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On the campaign trail, New Hampshire's largest newspaper, The Union Leader, has endorsed former House Speaker Newt Gingrich, shaking up things in that early primary state. Mitt Romney, former governor of neighboring Massachusetts, is considered to have the lead there. But Gingrich and another candidate, Ron Paul, are gaining traction. Congressman Paul's libertarian ideas have always drawn supporters in the state with a strong independent streak. But turning that into a win is another story.
As New Hampshire's Public Radio's Jon Greenberg reports, with less than seven weeks to go, there are signs that Paul could surprise people in the nation's first presidential primary.
JON GREENBERG, BYLINE: Ron Paul supporters probably wouldn't like this observation, but former Massachusetts Governor Mitt Romney is sitting pretty in New Hampshire. He's been the front-runner here all year, so whoever comes in second in the Granite State isn't doing too shabbily.
PROFESSOR ANDY SMITH: I could very well see Ron Paul coming in second place.
GREENBERG: Longtime pollster Andy Smith runs the University of New Hampshire Survey Center. His numbers last week show Paul in third with 12 percent, up from just a month ago. Other alternatives to Romney have risen to double digits only to fall back again, but Smith says Paul has some key advantages.
SMITH: He's got more money than other candidates, and he seems to have a more committed young following. So those young voters always important on the campaign trail because they essentially will work for free and they're very enthusiastic about Paul.
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GREENBERG: This week at Keene State College, Paul was clearly finding his campaign's sweet spot. More than 300 people packed the hall meeting, many of them students. Paul launched his remarks with his signature call to return the dollar to the gold standard, then talked of his plan to bring home American troops from across the globe.
REPRESENTATIVE RON PAUL: I don't believe we have the right or the authority to tell other people what to do. We ought to be dealing with our problems here at home and improving our own conditions here.
(SOUNDBITE OF CHEERING AND APPLAUSE)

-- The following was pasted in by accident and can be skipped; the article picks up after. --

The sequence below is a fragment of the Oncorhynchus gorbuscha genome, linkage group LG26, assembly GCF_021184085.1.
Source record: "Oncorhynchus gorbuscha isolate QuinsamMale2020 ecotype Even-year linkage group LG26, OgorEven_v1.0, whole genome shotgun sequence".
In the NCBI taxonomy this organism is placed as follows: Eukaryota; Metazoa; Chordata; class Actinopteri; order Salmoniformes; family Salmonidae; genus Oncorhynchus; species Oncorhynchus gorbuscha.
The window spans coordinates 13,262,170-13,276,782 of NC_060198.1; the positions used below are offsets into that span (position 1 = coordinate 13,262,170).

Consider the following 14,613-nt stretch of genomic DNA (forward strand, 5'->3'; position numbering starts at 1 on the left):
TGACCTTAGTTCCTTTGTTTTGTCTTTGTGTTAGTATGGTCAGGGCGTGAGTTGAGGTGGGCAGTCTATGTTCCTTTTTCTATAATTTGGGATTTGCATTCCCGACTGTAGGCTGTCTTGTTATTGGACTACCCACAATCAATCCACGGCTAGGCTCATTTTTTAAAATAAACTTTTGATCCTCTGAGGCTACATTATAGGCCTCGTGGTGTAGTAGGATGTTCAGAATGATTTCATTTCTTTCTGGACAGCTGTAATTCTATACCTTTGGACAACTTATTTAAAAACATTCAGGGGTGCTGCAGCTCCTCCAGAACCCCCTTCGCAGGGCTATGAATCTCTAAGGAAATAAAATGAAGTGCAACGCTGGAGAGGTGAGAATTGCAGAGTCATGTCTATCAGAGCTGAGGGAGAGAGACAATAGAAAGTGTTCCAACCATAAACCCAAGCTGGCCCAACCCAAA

GREENBERG: Paul's base of young voters and hard-core libertarians leads some handicappers to pigeonhole him and dismiss his chances - and with some historic justification. In the 2008 New Hampshire primary, he drew less than 8 percent of the vote. But things could be significantly different this time, as Paul is reaching into new corners of the electorate.
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GREENBERG: Paul's next stop after Keene was a house party in the affluent town of Windham on the border with Massachusetts. This was no humble living-room affair. The host hired bartenders to staff not one but two built-in bars. The appetizer table offered rabbit pate.
Steve Airocci teaches social studies and came to hear Ron Paul in person. Four years ago, he voted for Obama and had no interest in Paul. Now, he's interested. He says he's changed because he senses the established order has driven the country down to rock bottom.
STEVE AIROCCI: There's nowhere else to go. We have to do something drastic. We have to make some significant changes in government overall, and primarily on the financial side.
GREENBERG: Airocci is a registered independent, a fertile group for Paul in the past. This year, though, some registered Republicans are also giving Paul a closer look. Many voters who like Paul say they believe he's the only candidate who truly means what he says.
Former state Republican Party Chairman Fergus Cullen says another reason voters might have good feelings about Paul is the way he has sidestepped the normal campaign rough and tumble.
FERGUS CULLEN: He's unlikely to get attacked by any of the other opponents because no one sees it as in their interest to go after him. So they're going to continue to just hear the positive and not the negative.
GREENBERG: Cullen says events have made Paul's ideas about foreign entanglements and rethinking government more plausible. But his gut tells him most Republican primary voters are still not ready to go as far as Paul would like. That's probably true for the race for first place. But in the race for second, Paul might be the one to watch in the home stretch.
For NPR News, I'm Jon Greenberg in Concord in New Hampshire.
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